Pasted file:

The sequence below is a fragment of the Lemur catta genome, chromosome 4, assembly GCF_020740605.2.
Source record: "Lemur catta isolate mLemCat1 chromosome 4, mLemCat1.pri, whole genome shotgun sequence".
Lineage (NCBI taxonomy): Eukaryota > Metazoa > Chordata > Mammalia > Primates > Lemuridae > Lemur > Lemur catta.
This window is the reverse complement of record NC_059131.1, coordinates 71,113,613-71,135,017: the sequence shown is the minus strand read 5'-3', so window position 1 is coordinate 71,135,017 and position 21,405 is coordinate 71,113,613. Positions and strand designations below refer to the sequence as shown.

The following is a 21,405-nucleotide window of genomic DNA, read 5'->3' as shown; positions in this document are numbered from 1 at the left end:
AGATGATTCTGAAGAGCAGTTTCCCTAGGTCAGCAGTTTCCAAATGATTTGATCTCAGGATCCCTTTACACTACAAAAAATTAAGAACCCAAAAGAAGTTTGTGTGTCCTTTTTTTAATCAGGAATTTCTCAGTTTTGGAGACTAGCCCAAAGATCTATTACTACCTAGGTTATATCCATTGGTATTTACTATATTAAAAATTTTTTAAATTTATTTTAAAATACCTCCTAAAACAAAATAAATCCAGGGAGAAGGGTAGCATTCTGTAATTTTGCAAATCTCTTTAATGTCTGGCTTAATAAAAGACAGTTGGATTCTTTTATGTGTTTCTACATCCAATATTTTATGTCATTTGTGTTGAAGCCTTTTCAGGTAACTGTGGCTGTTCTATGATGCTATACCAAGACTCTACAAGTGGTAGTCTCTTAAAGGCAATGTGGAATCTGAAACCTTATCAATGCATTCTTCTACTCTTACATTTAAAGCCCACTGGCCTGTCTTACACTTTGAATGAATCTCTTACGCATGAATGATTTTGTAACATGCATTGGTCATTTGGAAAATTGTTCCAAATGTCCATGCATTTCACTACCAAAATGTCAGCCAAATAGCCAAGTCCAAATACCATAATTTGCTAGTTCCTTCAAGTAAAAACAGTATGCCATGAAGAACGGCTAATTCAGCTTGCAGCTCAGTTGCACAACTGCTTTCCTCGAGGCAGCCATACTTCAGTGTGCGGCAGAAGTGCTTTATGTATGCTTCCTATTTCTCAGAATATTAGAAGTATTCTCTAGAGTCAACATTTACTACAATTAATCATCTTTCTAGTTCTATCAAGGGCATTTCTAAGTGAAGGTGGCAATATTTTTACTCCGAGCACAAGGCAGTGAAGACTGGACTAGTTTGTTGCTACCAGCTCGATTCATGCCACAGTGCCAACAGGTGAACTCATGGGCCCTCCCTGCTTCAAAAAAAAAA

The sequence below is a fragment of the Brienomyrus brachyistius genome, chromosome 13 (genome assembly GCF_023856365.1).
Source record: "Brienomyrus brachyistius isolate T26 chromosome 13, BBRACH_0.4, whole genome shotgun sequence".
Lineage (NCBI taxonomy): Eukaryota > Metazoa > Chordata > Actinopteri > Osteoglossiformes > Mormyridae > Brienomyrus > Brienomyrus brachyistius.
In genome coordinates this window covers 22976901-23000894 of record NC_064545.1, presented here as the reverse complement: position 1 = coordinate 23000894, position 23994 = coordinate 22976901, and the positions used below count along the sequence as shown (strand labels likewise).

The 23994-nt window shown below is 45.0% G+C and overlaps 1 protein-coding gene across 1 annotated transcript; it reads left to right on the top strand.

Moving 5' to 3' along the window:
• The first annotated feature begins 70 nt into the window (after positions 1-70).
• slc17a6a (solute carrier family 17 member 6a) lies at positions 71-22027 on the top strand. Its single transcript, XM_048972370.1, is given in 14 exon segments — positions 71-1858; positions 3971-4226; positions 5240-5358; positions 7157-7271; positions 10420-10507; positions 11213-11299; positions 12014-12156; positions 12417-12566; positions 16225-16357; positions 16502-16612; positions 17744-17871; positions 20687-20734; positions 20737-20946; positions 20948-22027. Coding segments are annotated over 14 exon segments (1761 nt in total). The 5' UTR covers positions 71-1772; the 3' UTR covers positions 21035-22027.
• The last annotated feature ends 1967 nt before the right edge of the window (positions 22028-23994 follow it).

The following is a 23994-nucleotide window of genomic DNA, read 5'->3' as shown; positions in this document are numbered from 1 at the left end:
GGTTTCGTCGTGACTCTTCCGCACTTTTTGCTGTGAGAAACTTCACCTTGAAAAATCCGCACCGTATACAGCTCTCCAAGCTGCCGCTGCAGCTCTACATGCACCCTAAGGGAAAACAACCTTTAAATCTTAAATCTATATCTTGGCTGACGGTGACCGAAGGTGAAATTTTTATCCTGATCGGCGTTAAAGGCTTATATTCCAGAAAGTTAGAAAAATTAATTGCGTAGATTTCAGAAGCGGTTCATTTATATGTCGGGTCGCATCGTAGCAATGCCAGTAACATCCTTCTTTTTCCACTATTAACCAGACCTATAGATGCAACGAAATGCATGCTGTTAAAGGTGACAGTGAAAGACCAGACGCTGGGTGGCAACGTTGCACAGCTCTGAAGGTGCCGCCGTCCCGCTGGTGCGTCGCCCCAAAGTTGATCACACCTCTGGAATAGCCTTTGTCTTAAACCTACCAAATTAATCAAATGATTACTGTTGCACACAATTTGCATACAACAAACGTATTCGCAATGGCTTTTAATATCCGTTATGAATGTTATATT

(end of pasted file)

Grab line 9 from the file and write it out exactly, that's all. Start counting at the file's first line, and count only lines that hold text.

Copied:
Lineage (NCBI taxonomy): Eukaryota > Metazoa > Chordata > Actinopteri > Osteoglossiformes > Mormyridae > Brienomyrus > Brienomyrus brachyistius.